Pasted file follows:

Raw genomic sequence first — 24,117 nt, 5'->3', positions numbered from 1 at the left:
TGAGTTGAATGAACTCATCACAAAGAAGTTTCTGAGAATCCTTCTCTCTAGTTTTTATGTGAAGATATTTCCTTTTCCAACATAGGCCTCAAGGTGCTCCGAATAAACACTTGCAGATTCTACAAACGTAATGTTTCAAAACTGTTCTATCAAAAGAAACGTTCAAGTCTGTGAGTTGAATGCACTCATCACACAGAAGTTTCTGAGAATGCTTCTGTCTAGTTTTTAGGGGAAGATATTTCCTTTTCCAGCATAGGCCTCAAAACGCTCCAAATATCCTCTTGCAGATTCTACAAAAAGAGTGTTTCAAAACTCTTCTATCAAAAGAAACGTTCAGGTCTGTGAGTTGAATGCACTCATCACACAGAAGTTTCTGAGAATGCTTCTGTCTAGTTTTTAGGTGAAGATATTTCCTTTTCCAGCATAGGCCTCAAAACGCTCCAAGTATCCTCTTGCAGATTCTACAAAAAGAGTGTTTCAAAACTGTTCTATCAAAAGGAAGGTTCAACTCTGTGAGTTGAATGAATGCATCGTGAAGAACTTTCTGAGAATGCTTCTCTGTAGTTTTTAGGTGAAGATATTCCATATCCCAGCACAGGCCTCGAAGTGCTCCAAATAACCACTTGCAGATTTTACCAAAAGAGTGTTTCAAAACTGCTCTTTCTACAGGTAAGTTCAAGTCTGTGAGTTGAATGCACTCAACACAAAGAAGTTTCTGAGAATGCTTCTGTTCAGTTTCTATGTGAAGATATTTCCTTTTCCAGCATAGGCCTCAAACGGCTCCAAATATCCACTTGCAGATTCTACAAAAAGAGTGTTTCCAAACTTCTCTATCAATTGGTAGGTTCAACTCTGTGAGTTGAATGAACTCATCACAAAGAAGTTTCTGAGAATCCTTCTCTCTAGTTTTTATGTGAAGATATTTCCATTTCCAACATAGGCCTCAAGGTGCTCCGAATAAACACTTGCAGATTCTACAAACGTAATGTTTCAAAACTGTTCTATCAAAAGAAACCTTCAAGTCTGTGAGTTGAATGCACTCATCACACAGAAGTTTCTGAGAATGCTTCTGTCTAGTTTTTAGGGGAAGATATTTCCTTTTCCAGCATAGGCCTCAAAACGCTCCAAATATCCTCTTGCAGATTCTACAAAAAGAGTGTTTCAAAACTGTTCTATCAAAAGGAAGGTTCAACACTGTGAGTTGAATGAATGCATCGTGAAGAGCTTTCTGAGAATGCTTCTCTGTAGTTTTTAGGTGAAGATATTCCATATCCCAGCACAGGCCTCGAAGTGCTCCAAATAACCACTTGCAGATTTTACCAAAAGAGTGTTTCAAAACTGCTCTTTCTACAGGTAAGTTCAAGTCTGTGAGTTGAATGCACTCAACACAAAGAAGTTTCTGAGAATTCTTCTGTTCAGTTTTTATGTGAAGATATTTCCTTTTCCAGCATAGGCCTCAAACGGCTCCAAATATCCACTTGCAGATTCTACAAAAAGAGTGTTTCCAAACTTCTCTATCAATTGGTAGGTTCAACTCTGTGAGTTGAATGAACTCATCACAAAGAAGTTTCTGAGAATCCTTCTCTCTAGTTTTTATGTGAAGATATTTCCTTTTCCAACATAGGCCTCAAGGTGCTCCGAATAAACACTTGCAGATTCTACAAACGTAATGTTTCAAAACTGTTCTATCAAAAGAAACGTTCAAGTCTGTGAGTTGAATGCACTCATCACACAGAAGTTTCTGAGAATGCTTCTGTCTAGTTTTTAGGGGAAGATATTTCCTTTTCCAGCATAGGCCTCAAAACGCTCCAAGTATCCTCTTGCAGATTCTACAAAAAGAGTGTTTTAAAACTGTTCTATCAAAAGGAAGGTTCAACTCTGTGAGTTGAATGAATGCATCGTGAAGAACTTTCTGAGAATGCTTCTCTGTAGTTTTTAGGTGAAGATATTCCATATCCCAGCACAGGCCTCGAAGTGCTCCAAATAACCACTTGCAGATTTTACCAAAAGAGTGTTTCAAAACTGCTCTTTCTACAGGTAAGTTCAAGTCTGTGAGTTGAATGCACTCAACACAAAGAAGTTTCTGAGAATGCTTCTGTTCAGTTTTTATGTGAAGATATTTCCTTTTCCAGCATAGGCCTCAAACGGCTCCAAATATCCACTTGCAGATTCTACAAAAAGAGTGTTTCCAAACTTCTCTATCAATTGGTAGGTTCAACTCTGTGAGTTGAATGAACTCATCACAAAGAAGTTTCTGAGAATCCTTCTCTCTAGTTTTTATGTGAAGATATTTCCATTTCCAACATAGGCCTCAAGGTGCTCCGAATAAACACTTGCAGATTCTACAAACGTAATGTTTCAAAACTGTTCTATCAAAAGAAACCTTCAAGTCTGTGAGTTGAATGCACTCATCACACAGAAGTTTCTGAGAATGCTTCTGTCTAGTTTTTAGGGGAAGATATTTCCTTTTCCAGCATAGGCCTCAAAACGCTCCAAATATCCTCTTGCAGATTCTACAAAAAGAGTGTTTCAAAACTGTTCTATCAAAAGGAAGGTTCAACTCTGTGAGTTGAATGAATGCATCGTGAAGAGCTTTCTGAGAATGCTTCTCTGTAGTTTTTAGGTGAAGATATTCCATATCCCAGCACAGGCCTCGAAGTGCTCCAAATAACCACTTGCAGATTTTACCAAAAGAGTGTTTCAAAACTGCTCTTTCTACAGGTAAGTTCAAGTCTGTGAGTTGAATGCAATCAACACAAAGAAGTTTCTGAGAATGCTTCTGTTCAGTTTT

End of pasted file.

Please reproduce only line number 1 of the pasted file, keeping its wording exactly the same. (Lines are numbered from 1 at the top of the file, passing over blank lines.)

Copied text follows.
Raw genomic sequence first — 24,117 nt, 5'->3', positions numbered from 1 at the left: